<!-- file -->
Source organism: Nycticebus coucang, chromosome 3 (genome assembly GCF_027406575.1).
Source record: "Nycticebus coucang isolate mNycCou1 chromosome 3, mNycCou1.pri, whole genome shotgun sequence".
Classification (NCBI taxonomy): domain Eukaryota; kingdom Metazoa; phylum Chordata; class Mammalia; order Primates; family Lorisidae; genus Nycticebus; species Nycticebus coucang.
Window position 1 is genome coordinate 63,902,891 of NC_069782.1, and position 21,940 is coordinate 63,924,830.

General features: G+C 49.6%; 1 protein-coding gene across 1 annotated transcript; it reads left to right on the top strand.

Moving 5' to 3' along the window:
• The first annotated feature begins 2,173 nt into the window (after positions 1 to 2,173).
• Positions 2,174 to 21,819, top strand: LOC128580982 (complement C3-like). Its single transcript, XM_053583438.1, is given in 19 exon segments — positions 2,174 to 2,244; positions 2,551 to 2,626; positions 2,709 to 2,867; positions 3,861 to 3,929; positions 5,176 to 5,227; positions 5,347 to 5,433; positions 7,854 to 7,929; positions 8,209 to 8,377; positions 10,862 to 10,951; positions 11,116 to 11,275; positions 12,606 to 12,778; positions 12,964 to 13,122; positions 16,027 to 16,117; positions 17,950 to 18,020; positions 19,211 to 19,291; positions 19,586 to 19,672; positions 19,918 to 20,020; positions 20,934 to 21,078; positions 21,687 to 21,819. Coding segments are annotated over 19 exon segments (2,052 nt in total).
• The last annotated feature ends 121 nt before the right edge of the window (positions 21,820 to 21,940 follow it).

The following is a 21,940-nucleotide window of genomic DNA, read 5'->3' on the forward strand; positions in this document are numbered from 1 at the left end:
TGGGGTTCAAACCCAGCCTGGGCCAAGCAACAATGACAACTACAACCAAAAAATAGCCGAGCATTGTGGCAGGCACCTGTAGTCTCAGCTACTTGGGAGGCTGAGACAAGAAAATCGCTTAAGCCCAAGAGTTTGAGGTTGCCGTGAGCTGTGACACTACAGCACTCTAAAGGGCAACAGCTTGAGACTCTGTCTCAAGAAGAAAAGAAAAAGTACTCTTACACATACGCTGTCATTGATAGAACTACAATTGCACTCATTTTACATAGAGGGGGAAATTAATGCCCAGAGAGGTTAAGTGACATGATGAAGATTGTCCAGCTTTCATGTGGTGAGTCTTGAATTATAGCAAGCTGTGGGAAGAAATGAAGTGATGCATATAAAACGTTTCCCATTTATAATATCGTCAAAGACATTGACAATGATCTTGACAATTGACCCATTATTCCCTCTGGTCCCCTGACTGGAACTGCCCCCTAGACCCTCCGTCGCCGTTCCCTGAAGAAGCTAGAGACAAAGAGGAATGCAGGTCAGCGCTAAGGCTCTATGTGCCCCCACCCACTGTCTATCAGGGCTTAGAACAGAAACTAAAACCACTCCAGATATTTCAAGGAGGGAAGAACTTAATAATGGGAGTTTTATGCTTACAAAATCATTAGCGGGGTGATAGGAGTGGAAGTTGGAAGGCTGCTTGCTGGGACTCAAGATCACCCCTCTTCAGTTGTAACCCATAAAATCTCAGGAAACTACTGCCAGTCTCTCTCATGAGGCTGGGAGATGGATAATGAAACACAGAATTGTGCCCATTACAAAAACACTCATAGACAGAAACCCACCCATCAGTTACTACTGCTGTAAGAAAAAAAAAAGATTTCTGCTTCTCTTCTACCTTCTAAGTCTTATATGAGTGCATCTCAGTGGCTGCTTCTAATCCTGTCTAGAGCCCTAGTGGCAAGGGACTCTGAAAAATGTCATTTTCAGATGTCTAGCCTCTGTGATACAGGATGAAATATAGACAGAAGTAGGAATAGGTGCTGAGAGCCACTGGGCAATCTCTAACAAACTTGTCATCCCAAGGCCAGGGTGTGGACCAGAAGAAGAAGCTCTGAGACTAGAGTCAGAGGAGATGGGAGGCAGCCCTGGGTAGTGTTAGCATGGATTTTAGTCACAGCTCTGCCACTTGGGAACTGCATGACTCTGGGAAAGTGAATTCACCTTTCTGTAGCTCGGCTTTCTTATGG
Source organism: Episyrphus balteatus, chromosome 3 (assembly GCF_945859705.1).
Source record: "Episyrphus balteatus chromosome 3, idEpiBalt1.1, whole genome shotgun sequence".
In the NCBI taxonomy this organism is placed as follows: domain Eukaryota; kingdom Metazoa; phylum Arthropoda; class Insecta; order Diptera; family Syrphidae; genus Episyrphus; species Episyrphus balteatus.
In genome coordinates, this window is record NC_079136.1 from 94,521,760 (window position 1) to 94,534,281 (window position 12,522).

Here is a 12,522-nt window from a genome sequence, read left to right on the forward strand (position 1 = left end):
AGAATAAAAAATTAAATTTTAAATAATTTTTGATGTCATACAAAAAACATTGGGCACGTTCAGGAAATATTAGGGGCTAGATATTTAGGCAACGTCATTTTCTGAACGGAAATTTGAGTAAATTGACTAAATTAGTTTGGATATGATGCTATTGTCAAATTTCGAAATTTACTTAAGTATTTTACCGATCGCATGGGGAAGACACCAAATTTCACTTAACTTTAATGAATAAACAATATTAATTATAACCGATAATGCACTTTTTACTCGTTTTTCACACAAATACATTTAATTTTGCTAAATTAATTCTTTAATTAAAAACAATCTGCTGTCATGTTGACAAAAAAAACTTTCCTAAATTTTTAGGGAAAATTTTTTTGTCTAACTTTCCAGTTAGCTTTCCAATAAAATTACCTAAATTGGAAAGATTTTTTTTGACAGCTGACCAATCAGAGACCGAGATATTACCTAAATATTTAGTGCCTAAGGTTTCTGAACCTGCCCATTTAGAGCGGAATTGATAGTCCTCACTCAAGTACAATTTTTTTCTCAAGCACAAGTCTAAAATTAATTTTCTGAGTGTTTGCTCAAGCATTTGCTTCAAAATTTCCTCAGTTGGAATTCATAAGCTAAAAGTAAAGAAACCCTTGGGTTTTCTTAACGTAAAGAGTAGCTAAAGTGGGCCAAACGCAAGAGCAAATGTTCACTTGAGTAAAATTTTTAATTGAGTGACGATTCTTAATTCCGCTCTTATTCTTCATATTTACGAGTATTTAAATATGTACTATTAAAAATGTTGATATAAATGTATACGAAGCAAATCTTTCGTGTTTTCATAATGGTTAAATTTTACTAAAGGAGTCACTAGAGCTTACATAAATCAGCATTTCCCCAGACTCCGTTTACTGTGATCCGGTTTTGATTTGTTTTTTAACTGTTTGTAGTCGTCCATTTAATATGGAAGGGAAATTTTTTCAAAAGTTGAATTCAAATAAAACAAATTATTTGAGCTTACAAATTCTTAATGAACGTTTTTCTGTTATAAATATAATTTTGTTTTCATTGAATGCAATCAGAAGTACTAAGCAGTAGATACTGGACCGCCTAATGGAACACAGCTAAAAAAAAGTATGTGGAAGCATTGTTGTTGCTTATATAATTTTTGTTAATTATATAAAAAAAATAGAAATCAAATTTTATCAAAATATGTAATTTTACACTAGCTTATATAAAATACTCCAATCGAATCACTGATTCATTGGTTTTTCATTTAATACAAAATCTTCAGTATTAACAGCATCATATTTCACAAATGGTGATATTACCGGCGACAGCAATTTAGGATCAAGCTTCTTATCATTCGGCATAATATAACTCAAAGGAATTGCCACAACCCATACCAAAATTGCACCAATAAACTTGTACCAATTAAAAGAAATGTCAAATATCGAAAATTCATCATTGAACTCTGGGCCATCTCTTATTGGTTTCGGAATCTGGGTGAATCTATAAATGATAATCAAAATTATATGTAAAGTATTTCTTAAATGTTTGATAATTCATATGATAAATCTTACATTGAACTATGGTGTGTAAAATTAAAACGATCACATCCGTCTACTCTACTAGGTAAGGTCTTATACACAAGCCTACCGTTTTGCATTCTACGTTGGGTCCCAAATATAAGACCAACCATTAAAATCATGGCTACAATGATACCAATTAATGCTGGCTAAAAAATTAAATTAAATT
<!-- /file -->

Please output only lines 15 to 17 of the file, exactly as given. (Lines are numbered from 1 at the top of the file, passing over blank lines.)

In genome coordinates, this window is record NC_079136.1 from 94,521,760 (window position 1) to 94,534,281 (window position 12,522).

Here is a 12,522-nt window from a genome sequence, read left to right on the forward strand (position 1 = left end):
AGAATAAAAAATTAAATTTTAAATAATTTTTGATGTCATACAAAAAACATTGGGCACGTTCAGGAAATATTAGGGGCTAGATATTTAGGCAACGTCATTTTCTGAACGGAAATTTGAGTAAATTGACTAAATTAGTTTGGATATGATGCTATTGTCAAATTTCGAAATTTACTTAAGTATTTTACCGATCGCATGGGGAAGACACCAAATTTCACTTAACTTTAATGAATAAACAATATTAATTATAACCGATAATGCACTTTTTACTCGTTTTTCACACAAATACATTTAATTTTGCTAAATTAATTCTTTAATTAAAAACAATCTGCTGTCATGTTGACAAAAAAAACTTTCCTAAATTTTTAGGGAAAATTTTTTTGTCTAACTTTCCAGTTAGCTTTCCAATAAAATTACCTAAATTGGAAAGATTTTTTTTGACAGCTGACCAATCAGAGACCGAGATATTACCTAAATATTTAGTGCCTAAGGTTTCTGAACCTGCCCATTTAGAGCGGAATTGATAGTCCTCACTCAAGTACAATTTTTTTCTCAAGCACAAGTCTAAAATTAATTTTCTGAGTGTTTGCTCAAGCATTTGCTTCAAAATTTCCTCAGTTGGAATTCATAAGCTAAAAGTAAAGAAACCCTTGGGTTTTCTTAACGTAAAGAGTAGCTAAAGTGGGCCAAACGCAAGAGCAAATGTTCACTTGAGTAAAATTTTTAATTGAGTGACGATTCTTAATTCCGCTCTTATTCTTCATATTTACGAGTATTTAAATATGTACTATTAAAAATGTTGATATAAATGTATACGAAGCAAATCTTTCGTGTTTTCATAATGGTTAAATTTTACTAAAGGAGTCACTAGAGCTTACATAAATCAGCATTTCCCCAGACTCCGTTTACTGTGATCCGGTTTTGATTTGTTTTTTAACTGTTTGTAGTCGTCCATTTAATATGGAAGGGAAATTTTTTCAAAAGTTGAATTCAAATAAAACAAATTATTTGAGCTTACAAATTCTTAATGAACGTTTTTCTGTTATAAATATAATTTTGTTTTCATTGAATGCAATCAGAAGTACTAAGCAGTAGATACTGGACCGCCTAATGGAACACAGCTAAAAAAAAGTATGTGGAAGCATTGTTGTTGCTTATATAATTTTTGTTAATTATATAAAAAAAATAGAAATCAAATTTTATCAAAATATGTAATTTTACACTAGCTTATATAAAATACTCCAATCGAATCACTGATTCATTGGTTTTTCATTTAATACAAAATCTTCAGTATTAACAGCATCATATTTCACAAATGGTGATATTACCGGCGACAGCAATTTAGGATCAAGCTTCTTATCATTCGGCATAATATAACTCAAAGGAATTGCCACAACCCATACCAAAATTGCACCAATAAACTTGTACCAATTAAAAGAAATGTCAAATATCGAAAATTCATCATTGAACTCTGGGCCATCTCTTATTGGTTTCGGAATCTGGGTGAATCTATAAATGATAATCAAAATTATATGTAAAGTATTTCTTAAATGTTTGATAATTCATATGATAAATCTTACATTGAACTATGGTGTGTAAAATTAAAACGATCACATCCGTCTACTCTACTAGGTAAGGTCTTATACACAAGCCTACCGTTTTGCATTCTACGTTGGGTCCCAAATATAAGACCAACCATTAAAATCATGGCTACAATGATACCAATTAATGCTGGCTAAAAAATTAAATTAAATT